Fig. 6–Without fill flash the shadows are too dark and the details are lost.

So, can we create the look of fill flash on a computer? I am a huge fan of the Shadows slider in Lightroom. It provides magic when just a bit of additional “light” is needed in the shadows. However, lifting shadows in Lightroom is no replacement for fill flash. As you can see in Fig. 7, below, even pulling the Shadows slider to +100% does not look as natural as the fill flash in Fig. 5—the muscles and clothing lack the definition of the fill flash shot. To my way of thinking, it is always better to light on location so as to maximize the options for fine-tuning the shot in post.


Fig. 7–This is about as good as it gets without fill flash. Here, I reworked Fig. 6 by moving the Shadows slider in Lightroom to +100%. Still, this shot lacks the vibrant lighting that fill flash provides.


Learn These Lighting Techniques

I have two lighting workshops this summer that cover these techniques.

The photos for this article were shot during a lighting demo I did this spring at the Peter Read Miller Sports Photography Workshop in Denver. Peter holds several workshops around the country each year. Check out his site for more information.


8 Responses to Stacking Speedlites For High-Speed Fill Flash

  1. Tim Farrell says:

    I thought the SL’s had to be hard wire synced for the HSS to work. Didn’t think you could use the ST-E3-RT with HSS. Confused.

    • Syl Arena says:

      Tim—I’ve never had issues with HSS working via radio on my 5D Mk II or my 5D Mk III cameras (I know that the manual says otherwise about the 5D Mk II). I’ve used HSS successfully via radio with a 600EX-RT Speedlite as a master and with the ST-E3-RT Transmitter as the master. I’ve no idea why the manual was written the way it was. So, I share your confusion.

  2. Martin Del Vecchio says:

    The Bolt battery unit costs $400 at B&H.

    It is identical to the Godox PB960 unit that Amazon is selling for $204.

    I have four of the Godox units, and they are fantastic. The only problem with them is that they allow you to fire your flash so often that you can easily overheat your flashes.

    • Syl Arena says:

      Martin—Thanks for sharing this info. Overheating is an issue when external battery packs are used. While not widely discussed, one of the new features of the 600EX-RT Speedlite is a much-improved temperature monitor. The 580EX has no sensor and will literally melt. The 580EX II shuts off completely when the sensor is activated by excessive heat. The 600EX-RT has a two-stage heat system that slows the recycling time down when excess heat is monitored. If the heat continues to rise, the the Speedlite shuts itself off completely.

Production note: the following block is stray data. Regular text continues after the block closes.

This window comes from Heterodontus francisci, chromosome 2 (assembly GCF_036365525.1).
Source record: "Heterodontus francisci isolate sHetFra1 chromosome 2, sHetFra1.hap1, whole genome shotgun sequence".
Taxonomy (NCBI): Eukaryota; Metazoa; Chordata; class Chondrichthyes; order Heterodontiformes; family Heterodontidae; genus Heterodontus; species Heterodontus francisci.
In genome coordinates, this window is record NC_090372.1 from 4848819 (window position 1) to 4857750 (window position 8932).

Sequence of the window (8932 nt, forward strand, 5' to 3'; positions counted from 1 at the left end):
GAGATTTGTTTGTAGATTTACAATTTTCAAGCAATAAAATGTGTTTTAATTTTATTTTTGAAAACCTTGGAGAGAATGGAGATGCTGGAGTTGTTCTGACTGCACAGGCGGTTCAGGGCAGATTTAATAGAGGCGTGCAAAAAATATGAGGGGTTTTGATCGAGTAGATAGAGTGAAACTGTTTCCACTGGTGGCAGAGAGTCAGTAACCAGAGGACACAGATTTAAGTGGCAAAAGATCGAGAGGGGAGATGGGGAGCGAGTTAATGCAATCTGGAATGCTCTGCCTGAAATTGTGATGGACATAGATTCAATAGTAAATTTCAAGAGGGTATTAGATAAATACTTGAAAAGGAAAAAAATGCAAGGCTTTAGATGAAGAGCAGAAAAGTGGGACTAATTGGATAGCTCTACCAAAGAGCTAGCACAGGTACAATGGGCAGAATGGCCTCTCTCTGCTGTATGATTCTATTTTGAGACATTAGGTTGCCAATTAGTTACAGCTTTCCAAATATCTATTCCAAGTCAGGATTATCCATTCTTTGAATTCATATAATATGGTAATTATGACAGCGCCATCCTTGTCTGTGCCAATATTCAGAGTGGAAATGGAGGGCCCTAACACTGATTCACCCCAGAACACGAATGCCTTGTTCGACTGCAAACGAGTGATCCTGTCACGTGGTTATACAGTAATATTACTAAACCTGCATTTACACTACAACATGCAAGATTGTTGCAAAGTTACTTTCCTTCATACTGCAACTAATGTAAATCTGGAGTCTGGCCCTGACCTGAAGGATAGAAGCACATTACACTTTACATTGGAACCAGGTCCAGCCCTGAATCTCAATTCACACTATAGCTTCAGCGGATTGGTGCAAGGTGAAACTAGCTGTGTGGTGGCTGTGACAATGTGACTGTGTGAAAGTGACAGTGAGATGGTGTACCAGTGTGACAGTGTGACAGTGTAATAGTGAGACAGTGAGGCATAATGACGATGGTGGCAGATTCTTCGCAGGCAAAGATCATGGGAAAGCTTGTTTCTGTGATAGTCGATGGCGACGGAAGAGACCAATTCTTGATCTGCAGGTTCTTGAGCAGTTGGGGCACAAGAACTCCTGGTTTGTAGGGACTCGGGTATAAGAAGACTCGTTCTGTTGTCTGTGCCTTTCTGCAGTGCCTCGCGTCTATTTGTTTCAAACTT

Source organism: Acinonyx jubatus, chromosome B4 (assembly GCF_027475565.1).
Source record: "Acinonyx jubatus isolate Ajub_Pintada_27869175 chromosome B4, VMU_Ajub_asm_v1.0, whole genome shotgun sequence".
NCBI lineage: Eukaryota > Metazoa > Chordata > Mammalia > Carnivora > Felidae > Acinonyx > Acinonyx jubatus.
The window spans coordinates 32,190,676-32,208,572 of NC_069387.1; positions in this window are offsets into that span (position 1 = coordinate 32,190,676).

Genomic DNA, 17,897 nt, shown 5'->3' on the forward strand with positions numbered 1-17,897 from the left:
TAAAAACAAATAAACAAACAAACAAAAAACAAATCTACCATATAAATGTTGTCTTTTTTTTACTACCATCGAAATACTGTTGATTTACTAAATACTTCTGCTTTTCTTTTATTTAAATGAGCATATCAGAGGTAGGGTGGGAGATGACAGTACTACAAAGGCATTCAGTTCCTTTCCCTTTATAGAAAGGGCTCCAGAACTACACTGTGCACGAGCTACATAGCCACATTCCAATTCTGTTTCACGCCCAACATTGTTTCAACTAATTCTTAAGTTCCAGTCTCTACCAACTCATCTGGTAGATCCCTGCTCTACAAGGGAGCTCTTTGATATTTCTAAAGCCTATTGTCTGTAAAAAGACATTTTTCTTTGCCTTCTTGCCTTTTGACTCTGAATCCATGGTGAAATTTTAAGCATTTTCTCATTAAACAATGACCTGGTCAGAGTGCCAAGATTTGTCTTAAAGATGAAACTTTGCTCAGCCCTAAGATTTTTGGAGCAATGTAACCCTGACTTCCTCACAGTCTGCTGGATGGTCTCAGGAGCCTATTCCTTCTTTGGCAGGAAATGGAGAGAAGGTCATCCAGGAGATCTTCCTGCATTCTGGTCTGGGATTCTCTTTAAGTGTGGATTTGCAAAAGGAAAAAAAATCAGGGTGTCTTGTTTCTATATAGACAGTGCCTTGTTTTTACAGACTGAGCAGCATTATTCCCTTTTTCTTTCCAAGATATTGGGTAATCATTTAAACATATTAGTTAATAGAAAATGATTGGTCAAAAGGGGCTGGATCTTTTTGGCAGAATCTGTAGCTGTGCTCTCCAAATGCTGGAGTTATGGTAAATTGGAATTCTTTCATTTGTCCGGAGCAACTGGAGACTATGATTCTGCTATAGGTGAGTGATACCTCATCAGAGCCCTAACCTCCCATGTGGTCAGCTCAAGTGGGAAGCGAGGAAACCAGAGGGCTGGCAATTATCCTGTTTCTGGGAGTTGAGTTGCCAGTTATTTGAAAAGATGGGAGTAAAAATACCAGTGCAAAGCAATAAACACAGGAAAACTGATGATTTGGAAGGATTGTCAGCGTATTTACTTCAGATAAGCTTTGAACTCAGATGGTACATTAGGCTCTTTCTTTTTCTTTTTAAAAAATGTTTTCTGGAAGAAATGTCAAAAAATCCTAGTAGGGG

3. Nicolas says:

    Hi, Syl,
    Just a quick one. With such available light, why not taking the picture with the sun in the back rather than facing the sun with the use of the flash?
    Thanks a lot for sharing, I have learned so much about lighting reading your book/blog.

    • Syl Arena says:

      Nicolas—This is a really great question–why not just swing around and shoot with the sun over my back rather that into it. I’ll give two different answers–one that deals with the geography of the site and one that deals with lighting. In terms of the location, this was a hairpin on a hillside turn that the cyclists skidded around. If I had jumped to the other side of the road, they would have been looking away from the camera. As importantly, the camera would have been shooting into the hillside rather than into the sky. So the rider would get lost against the background. In terms of lighting, it’s important to remember that shape, depth, and texture are all created by shadows. Light shows you the subject. Shadows allow you to see the details–like muscle tone and fabric texture. When the sun is coming in over my back, it hits the subject on both sides of the lens equally–which minimizes the shadows, which makes the image look flat. For really interesting light and shadows in your shots, fire two lights at each other and put your subject in between. Adjust the power of one or both lights until you get the shadows that you want. For this shoot, the two lights were the sun and my Speedlites. Thanks for asking!

  4. Syl,
    Do I take it that you recommend the Bolt battery pack unequivocally for use with the 600ex flashes? The old Canon compact battery flash packs just don’t handle the 600ex well at all. Close to 3 second recharge time when working at plus 1 or more. Total bummer.

    • Syl Arena says:

      I’ve had great success with the Bolt battery packs — both the AA packs and the larger lith-ion units.